Re: Roger Williams is a scam
« Reply #14 on: August 26, 2007, 06:25:12 PM »
PEOPLE.  PEOPLE.

You are all missing the main point. 

1.  Roger Williams Law School is a SCAM.
2.  It is run by jew thieves.
3.  Google this school and you'll find they recently dropped their name after its owner said he hates niggers and poor kids.

Re: Roger Williams is a scam
« Reply #15 on: August 27, 2007, 12:01:16 PM »
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I was just trying to say that Tier 2 doesn't automatically mean fail.


Clearly.  There are tier 2 grads who work in BIGLAW and do quite well.  For most people, however, it doesn't make much sense to take out $100k in loans and pass up three years of income to come out and make $45k with a ceiling of $75k.

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And according to the CNN cost of living calculator, 80k in Miami is equal to 145,000 in NYC, so I will be perfectly fine with 70-80k starting.

I hope you're not seriously relying on the CNN COL calculator when you're thinking about this.  The COL calculator tells you that you can buy the same amount of stuff with that money in two places.  But most people aren't going to spend every dime on "stuff."  Eggs may be twice as expensive in NYC, but who really spends $80k a year on eggs?  Your fixed costs (taxes, student loans, investments) are going to be the same regardless of where you live.  It's not like sticking $15.5k pre-tax into your 401k in NYC costs more than it does in Miami.  It costs the exact same, only it takes up far less of your income in NYC than in Miami.  Same with other investments.  When you retire, you'll retire in a cheaper place anyway.

The COL tell you that it's easier to live on $25k in Miami than $50k in NYC.  That doesn't mean that it's easier to live on $150k in Miami than $300k in NYC.  Once you get past the area where most of your income goes to necessities--i.e. when you start dealing with truly disposable income--the COL stops scaling.


Re: Roger Williams is a scam
« Reply #16 on: August 27, 2007, 02:24:52 PM »
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I was just trying to say that Tier 2 doesn't automatically mean fail.


Clearly.  There are tier 2 grads who work in BIGLAW and do quite well.  For most people, however, it doesn't make much sense to take out $100k in loans and pass up three years of income to come out and make $45k with a ceiling of $75k.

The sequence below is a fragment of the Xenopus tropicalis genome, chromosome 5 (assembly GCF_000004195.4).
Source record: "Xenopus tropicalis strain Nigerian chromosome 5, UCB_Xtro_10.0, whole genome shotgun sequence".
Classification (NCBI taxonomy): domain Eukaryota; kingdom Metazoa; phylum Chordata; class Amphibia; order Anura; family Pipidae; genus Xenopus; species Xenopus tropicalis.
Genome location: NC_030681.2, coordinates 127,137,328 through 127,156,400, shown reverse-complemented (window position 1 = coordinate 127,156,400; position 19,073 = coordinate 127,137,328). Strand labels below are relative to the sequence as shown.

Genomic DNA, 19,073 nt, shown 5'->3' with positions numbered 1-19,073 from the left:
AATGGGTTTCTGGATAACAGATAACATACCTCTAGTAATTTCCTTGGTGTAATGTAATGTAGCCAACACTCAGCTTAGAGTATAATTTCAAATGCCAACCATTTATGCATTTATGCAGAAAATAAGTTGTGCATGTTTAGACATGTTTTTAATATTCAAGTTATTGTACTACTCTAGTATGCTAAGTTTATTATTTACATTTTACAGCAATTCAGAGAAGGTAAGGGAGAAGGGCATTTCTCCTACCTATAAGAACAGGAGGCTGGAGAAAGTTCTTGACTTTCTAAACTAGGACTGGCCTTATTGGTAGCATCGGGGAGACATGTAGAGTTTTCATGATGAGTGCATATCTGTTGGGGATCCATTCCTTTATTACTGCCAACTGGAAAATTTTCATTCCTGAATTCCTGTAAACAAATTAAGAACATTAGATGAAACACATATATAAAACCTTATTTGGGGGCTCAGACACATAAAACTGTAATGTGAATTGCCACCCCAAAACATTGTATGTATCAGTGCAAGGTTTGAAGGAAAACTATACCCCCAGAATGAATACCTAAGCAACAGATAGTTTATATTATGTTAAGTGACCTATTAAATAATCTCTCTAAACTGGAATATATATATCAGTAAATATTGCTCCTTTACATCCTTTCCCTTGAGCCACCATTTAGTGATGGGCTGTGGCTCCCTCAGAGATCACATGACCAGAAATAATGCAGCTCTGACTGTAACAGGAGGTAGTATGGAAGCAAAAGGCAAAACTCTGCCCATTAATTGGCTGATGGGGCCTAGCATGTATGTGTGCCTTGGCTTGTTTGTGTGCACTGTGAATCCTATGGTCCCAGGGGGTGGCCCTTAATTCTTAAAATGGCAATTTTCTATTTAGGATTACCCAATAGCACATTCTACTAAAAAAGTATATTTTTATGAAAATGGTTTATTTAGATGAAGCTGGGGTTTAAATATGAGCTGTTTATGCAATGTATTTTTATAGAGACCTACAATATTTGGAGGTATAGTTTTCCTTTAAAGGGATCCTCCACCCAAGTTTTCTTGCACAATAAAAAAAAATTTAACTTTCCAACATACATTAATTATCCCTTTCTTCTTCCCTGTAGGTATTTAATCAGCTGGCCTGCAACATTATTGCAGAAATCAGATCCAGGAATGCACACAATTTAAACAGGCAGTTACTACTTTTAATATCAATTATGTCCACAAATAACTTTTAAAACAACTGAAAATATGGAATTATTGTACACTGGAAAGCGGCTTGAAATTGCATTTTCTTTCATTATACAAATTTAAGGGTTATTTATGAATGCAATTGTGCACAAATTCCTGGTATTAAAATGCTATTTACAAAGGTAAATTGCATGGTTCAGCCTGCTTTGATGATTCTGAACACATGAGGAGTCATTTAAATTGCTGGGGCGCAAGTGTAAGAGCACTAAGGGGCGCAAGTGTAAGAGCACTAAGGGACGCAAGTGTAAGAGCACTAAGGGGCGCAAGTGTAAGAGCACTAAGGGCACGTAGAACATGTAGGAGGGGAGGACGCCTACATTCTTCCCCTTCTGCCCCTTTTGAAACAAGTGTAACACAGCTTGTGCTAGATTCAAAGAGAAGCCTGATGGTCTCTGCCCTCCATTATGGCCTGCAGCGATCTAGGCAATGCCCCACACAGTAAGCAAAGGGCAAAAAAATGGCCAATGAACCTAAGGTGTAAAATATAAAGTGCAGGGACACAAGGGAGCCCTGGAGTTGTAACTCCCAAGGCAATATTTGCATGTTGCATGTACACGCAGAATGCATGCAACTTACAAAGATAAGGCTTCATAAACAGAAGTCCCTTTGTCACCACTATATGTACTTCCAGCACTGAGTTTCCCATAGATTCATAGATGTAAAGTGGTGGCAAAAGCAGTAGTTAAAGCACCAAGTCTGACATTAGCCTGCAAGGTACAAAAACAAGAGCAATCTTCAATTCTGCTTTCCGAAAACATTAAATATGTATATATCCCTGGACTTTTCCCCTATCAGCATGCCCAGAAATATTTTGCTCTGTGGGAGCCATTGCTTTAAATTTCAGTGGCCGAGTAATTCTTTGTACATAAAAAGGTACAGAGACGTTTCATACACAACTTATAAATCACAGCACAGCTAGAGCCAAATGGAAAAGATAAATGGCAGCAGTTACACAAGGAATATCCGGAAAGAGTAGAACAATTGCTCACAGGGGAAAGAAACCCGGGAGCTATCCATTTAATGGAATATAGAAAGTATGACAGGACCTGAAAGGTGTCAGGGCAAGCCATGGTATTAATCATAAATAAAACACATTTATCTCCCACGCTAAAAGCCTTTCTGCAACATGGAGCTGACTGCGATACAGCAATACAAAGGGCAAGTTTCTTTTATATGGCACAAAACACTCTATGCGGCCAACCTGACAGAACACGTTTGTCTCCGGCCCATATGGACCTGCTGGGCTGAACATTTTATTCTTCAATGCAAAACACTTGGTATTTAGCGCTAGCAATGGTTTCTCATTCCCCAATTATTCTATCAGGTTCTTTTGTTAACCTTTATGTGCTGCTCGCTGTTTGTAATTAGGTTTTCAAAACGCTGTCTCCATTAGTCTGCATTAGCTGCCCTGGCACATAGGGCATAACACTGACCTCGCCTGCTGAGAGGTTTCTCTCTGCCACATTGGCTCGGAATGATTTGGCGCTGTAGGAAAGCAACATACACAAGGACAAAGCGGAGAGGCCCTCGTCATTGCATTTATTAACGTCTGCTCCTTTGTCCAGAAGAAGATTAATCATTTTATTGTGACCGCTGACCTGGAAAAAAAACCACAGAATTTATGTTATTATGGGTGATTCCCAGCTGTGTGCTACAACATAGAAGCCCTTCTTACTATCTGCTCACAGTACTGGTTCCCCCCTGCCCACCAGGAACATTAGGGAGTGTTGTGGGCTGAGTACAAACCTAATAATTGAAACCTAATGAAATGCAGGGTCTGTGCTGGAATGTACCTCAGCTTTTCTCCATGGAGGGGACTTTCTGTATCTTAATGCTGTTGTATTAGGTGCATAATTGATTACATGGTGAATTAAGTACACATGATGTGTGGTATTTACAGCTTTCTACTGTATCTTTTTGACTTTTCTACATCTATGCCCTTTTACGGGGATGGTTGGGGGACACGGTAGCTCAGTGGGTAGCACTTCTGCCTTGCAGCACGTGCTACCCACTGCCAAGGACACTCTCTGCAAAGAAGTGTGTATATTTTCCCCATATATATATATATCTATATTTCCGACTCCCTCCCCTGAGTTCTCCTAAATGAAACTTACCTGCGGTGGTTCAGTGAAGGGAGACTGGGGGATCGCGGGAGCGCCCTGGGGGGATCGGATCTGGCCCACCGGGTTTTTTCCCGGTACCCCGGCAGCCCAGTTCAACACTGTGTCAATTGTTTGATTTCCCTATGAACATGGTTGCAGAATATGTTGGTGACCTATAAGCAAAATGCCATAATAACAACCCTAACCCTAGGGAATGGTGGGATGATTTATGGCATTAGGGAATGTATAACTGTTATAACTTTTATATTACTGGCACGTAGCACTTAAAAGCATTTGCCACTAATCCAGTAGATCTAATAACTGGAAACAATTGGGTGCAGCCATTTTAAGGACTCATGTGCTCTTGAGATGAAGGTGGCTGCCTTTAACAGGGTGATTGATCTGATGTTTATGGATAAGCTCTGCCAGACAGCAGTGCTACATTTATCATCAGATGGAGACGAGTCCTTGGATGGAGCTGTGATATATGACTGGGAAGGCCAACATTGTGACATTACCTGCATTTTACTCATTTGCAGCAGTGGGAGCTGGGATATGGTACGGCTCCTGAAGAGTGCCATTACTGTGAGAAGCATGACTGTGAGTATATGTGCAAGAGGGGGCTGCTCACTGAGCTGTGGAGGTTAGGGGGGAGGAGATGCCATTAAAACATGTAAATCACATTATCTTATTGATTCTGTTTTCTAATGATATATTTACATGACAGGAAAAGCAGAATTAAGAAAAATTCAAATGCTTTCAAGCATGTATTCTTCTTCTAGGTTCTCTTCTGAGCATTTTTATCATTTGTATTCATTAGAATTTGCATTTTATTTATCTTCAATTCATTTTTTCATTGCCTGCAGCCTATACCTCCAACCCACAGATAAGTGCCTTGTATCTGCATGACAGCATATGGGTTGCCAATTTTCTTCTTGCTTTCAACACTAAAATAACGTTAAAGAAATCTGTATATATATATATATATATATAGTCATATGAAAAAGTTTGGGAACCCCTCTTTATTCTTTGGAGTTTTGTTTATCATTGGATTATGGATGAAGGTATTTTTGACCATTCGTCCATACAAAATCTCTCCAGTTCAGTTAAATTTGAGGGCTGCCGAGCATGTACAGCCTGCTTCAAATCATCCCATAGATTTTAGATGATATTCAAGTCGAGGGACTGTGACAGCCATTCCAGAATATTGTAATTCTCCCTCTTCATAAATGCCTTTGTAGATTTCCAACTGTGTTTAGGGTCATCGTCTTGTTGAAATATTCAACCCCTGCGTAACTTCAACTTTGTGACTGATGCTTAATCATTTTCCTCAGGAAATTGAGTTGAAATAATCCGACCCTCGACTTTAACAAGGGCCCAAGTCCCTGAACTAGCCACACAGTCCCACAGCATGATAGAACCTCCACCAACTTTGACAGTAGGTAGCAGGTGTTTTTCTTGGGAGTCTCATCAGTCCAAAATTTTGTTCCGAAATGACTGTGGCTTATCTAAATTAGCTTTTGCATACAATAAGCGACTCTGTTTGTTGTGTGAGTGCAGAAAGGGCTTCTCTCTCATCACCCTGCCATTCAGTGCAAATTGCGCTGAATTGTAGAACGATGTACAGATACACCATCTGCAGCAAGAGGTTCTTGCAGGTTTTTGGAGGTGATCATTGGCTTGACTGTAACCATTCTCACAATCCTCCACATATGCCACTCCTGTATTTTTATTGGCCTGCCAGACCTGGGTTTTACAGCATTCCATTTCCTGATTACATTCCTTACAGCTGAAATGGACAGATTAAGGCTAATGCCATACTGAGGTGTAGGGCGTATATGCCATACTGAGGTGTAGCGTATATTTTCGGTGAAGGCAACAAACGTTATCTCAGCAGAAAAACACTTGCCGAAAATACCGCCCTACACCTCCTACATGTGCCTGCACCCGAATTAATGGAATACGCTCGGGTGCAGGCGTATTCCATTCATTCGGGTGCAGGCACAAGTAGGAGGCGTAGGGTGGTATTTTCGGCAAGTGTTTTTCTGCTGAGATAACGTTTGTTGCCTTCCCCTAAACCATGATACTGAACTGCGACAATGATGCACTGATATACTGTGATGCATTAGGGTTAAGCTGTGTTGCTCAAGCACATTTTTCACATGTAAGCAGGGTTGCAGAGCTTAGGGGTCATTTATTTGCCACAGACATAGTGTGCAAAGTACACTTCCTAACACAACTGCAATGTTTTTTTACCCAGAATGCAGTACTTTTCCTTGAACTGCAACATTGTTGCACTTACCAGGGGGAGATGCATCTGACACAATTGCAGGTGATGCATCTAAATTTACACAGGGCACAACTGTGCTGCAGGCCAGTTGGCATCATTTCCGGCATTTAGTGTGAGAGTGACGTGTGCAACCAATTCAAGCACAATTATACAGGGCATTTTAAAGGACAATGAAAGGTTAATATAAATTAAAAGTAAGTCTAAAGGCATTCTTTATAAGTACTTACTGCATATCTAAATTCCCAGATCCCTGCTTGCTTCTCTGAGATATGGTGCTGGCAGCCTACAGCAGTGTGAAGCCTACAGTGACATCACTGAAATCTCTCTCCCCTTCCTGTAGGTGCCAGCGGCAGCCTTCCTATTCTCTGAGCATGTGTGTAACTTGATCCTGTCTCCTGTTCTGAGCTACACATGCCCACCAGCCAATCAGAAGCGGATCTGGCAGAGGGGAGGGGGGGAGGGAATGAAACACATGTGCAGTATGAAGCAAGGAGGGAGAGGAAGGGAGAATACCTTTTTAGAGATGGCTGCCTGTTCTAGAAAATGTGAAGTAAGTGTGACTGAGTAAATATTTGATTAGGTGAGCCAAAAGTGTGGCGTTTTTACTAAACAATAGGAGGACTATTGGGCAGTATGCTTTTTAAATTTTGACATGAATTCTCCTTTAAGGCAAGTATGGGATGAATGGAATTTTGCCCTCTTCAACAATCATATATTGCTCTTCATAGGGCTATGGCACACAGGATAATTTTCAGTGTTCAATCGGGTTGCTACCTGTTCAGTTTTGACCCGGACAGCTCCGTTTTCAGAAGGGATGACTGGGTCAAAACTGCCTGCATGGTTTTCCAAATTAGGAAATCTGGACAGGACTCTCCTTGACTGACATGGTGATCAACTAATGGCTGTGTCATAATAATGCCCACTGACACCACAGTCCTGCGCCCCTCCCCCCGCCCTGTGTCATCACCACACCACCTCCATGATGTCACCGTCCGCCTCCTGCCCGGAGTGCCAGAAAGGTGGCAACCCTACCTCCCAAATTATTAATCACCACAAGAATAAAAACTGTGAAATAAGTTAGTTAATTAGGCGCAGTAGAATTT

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And according to the CNN cost of living calculator, 80k in Miami is equal to 145,000 in NYC, so I will be perfectly fine with 70-80k starting.

I hope you're not seriously relying on the CNN COL calculator when you're thinking about this.  The COL calculator tells you that you can buy the same amount of stuff with that money in two places.  But most people aren't going to spend every dime on "stuff."  Eggs may be twice as expensive in NYC, but who really spends $80k a year on eggs?  Your fixed costs (taxes, student loans, investments) are going to be the same regardless of where you live.  It's not like sticking $15.5k pre-tax into your 401k in NYC costs more than it does in Miami.  It costs the exact same, only it takes up far less of your income in NYC than in Miami.  Same with other investments.  When you retire, you'll retire in a cheaper place anyway.

The COL tell you that it's easier to live on $25k in Miami than $50k in NYC.  That doesn't mean that it's easier to live on $150k in Miami than $300k in NYC.  Once you get past the area where most of your income goes to necessities--i.e. when you start dealing with truly disposable income--the COL stops scaling.



you do realize that there is a middle ground between big firms and small firms, right?  I dont' expect to be making under 75k coming out of my school to start, unless i do horrible here for some reason.

Re: Roger Williams is a scam
« Reply #17 on: August 27, 2007, 02:38:29 PM »
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you do realize that there is a middle ground between big firms and small firms, right?  I dont' expect to be making under 75k coming out of my school to start, unless i do horrible here for some reason.

Yes, of course.  Unfortunately, the hours don't scale with the salaries; at most midlaw firms, you work 90% of the BIGLAW hours but make 60% of the money.

Re: Roger Williams is a scam
« Reply #18 on: August 27, 2007, 05:40:09 PM »
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you do realize that there is a middle ground between big firms and small firms, right?  I dont' expect to be making under 75k coming out of my school to start, unless i do horrible here for some reason.

Yes, of course.  Unfortunately, the hours don't scale with the salaries; at most midlaw firms, you work 90% of the BIGLAW hours but make 60% of the money.

well what other options would there be for people that can't get into biglaw? I think i'd rather do that than settle for a 40k a year job.